Movie Previews

What Makes a Successful Movie Preview?

Most of us enjoy going to the movies. Perhaps our choice of film is determined by a review that we have read in a paper or magazine. But how do these get reviewed prior to a film’s release?

With most films not appearing on DVD until well after their release, the method usually chosen by film distributors is to screen a movie preview. Who attends this may well be determined by the type of film that it is.

Stars often attend a movie review to further promote the film

Stars often attend a movie review to further promote the film

A film that has attracted a lot of hype and is expected to be a blockbuster is likely to have its preview at a top London cinema, most likely attended by the stars of the film to further promote the movie. Much of the rest of the audience will be made up of movie critics and journalists. Not only are they likely to see the preview of the film, but they are likely to be wined and dined, in the expectation of a positive review of the film.

Whilst this is perhaps the best known type of movie preview, smaller low budget films sometimes take a different approach. Whilst actors from the film, or sometimes the director, will appear at a preview screening, with the exception of a few journalists, the general public are likely to be invited. Especially with the advent of social media, many distributors are well aware of the value of word of mouth and this gradual spread of information online, enthused by what they saw at the preview, can really help to build a following for a film, especially if it is in a genre known for its cult following, such as horror films.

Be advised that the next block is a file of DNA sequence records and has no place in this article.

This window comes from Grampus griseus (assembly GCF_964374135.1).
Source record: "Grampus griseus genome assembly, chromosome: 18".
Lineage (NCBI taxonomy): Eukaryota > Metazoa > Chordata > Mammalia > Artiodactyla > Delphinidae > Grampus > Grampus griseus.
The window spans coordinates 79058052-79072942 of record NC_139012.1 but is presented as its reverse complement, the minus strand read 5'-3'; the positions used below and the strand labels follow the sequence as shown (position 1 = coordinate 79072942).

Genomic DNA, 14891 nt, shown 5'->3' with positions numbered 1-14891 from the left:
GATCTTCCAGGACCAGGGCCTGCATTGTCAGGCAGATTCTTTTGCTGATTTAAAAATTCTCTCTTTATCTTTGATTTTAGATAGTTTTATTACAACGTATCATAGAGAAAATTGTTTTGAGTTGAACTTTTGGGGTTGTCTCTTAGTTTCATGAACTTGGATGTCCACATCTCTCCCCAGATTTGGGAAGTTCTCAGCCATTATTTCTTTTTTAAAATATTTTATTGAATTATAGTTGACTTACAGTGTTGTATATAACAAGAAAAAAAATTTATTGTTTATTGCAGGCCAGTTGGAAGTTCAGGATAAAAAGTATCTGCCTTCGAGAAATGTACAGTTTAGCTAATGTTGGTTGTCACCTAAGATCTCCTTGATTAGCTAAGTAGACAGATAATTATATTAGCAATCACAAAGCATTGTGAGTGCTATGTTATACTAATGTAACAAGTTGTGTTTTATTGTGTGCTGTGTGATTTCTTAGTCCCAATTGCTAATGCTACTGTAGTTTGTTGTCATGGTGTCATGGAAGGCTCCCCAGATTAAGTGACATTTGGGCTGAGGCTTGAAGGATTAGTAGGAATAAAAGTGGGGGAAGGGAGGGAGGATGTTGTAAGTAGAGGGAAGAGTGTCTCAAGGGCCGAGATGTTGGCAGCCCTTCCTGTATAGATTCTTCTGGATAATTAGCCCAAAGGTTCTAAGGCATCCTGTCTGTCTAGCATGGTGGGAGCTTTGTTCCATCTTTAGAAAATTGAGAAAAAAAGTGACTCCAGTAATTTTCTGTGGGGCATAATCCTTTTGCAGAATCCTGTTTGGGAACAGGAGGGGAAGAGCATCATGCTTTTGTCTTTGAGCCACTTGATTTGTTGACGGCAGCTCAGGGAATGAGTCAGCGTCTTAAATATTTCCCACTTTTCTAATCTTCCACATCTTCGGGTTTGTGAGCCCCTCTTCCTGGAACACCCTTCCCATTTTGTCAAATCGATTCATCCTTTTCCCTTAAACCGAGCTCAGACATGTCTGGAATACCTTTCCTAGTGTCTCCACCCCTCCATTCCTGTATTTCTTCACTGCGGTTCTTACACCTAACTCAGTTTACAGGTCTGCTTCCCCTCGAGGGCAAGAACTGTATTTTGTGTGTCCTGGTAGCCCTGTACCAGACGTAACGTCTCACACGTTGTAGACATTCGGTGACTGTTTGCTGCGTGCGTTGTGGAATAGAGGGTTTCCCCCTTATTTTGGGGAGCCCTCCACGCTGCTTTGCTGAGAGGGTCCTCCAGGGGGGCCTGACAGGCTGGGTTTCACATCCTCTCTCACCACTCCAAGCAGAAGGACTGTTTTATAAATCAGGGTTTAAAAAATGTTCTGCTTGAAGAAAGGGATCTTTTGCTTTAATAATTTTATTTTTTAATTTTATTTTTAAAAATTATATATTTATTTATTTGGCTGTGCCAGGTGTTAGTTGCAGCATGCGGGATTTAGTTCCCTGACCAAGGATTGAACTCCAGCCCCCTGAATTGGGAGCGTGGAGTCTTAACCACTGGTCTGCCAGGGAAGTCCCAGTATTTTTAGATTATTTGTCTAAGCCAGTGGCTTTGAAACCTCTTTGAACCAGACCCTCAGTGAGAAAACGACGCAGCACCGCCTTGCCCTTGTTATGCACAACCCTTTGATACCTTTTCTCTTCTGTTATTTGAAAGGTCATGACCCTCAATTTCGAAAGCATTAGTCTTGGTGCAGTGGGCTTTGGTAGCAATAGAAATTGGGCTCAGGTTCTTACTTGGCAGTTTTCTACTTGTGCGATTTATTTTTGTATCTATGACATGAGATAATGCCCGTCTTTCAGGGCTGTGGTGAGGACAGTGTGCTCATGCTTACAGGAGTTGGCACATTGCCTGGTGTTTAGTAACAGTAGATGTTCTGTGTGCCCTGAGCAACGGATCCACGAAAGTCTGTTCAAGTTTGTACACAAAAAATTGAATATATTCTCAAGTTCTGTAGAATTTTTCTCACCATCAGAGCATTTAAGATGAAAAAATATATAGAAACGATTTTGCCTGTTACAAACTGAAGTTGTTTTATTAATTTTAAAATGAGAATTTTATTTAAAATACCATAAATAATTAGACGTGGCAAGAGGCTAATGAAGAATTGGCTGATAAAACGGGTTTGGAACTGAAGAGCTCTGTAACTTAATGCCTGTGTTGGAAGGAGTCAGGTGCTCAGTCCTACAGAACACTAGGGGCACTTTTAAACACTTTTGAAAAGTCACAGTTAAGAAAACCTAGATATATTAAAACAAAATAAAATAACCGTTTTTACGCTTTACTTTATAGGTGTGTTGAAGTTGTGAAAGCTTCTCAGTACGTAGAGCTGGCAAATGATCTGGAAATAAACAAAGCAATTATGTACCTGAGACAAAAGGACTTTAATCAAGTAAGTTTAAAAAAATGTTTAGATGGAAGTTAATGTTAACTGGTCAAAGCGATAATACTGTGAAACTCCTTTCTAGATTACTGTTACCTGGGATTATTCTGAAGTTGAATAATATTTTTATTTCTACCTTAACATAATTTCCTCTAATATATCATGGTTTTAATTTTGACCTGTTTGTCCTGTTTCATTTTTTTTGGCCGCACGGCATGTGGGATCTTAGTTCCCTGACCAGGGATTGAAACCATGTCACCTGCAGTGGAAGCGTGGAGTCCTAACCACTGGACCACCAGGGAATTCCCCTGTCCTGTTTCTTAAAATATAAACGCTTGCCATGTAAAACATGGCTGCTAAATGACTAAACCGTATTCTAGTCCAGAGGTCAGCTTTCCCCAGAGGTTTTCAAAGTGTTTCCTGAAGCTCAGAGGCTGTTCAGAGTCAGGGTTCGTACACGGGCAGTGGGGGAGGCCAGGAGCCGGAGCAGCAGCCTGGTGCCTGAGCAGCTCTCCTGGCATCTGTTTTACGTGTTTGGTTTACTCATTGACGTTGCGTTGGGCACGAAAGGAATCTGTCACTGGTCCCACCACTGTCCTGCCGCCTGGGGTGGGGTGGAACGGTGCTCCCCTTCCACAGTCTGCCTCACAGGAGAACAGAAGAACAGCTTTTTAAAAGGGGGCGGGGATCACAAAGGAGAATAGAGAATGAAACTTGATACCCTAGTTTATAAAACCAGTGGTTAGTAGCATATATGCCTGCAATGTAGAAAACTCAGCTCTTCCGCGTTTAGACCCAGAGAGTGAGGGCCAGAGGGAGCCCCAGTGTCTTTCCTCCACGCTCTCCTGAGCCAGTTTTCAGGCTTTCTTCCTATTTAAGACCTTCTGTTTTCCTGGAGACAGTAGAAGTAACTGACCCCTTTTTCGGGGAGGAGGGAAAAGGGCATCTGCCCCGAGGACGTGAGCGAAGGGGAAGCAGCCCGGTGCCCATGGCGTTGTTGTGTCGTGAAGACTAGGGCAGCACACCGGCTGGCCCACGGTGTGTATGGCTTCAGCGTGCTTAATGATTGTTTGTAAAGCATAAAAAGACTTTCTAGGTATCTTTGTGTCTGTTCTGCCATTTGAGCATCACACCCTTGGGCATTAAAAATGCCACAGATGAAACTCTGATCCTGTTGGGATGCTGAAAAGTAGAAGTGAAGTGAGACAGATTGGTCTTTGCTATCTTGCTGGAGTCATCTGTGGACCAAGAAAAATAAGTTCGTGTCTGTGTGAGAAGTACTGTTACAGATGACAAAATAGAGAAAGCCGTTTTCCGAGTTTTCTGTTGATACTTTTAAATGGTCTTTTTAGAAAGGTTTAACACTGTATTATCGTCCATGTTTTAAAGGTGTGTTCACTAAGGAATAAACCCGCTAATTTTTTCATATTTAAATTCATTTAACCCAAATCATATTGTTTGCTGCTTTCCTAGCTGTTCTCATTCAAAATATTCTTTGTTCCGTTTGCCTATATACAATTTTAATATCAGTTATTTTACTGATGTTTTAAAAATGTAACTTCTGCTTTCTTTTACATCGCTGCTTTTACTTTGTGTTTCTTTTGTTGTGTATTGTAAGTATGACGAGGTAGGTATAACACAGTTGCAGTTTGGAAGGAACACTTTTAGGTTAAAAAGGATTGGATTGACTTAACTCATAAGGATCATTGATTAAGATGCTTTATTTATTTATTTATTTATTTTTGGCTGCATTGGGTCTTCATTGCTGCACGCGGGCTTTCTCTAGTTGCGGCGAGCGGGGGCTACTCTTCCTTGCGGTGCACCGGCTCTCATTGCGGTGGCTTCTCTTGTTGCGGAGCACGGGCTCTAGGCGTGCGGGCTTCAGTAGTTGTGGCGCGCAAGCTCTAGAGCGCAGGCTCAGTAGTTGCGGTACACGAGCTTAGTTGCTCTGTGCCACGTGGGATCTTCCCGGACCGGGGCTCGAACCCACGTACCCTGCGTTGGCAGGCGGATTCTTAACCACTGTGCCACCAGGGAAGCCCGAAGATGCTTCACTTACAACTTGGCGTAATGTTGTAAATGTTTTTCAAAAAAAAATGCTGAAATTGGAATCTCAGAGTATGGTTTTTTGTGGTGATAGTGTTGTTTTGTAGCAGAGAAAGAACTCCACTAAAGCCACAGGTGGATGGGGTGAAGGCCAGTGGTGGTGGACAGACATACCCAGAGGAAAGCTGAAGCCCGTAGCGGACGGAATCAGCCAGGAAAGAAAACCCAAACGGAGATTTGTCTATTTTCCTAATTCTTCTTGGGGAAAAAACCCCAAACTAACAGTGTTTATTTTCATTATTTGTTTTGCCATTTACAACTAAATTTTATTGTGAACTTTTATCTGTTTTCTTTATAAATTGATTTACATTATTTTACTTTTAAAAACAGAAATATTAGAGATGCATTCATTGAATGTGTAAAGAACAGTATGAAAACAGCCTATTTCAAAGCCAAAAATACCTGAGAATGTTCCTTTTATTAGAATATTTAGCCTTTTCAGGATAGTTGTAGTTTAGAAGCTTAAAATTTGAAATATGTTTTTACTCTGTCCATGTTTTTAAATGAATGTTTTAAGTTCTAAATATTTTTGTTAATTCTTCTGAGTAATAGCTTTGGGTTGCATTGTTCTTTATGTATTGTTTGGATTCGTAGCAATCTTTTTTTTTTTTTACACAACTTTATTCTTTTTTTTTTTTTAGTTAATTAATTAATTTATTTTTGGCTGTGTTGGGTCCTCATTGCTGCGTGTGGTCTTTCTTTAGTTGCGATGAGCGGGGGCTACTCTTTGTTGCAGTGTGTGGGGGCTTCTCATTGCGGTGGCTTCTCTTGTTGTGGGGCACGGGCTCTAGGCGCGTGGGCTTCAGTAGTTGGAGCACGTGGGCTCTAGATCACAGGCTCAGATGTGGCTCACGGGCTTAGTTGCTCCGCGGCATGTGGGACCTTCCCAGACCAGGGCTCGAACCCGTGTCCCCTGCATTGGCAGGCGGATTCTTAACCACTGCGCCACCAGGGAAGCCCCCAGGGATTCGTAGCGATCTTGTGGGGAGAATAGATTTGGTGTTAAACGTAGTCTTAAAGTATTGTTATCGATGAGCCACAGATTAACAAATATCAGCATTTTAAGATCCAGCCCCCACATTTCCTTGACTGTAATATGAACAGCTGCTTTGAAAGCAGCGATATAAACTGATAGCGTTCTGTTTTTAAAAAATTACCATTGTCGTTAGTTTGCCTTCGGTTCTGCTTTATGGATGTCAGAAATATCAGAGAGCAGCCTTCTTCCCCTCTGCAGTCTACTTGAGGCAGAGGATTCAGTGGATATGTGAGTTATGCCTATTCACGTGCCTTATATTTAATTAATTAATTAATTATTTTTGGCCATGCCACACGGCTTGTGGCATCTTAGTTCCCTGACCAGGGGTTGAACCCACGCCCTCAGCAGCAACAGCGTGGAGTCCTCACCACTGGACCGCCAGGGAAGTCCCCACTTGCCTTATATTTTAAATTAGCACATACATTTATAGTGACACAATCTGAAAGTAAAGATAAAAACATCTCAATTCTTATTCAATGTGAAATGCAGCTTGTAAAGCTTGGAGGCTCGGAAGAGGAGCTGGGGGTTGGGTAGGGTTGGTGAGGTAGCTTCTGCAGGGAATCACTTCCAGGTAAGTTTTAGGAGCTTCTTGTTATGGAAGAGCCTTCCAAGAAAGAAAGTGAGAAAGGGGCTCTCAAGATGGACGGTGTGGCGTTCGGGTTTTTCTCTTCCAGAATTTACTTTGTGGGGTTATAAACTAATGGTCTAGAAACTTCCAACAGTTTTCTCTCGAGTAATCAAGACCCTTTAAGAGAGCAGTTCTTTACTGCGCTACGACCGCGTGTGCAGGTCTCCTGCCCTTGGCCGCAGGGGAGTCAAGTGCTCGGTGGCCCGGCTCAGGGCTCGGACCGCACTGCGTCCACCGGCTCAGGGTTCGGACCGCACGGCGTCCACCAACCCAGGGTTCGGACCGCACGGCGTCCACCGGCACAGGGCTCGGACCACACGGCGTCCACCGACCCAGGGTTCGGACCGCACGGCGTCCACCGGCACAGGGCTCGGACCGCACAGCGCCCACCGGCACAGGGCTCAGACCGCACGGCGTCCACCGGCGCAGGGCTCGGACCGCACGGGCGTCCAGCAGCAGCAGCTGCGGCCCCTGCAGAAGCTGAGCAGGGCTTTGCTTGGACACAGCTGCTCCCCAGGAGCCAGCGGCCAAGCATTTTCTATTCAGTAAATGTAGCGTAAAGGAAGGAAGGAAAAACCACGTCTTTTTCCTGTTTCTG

A preview of a major film is likely to be shown relatively close to its opening date as distributors know that the audience will already have awareness of it, if it is a well known film such as one of the James Bond franchise, for example. Smaller budget films, however, are likely to have their preview some time beforehand in order to build up expectation and a growing audience before it finally appears in the cinemas.

Some distributors prefer the ‘suspense’ approach, and avoid having a preview altogether, relying on sneak previews gradually released in trailers or via internet campaigns. One of the most successful of these was the Blair Witch film campaign which operated on a very low budget, yet had huge box office success, largely through its internet campaign.

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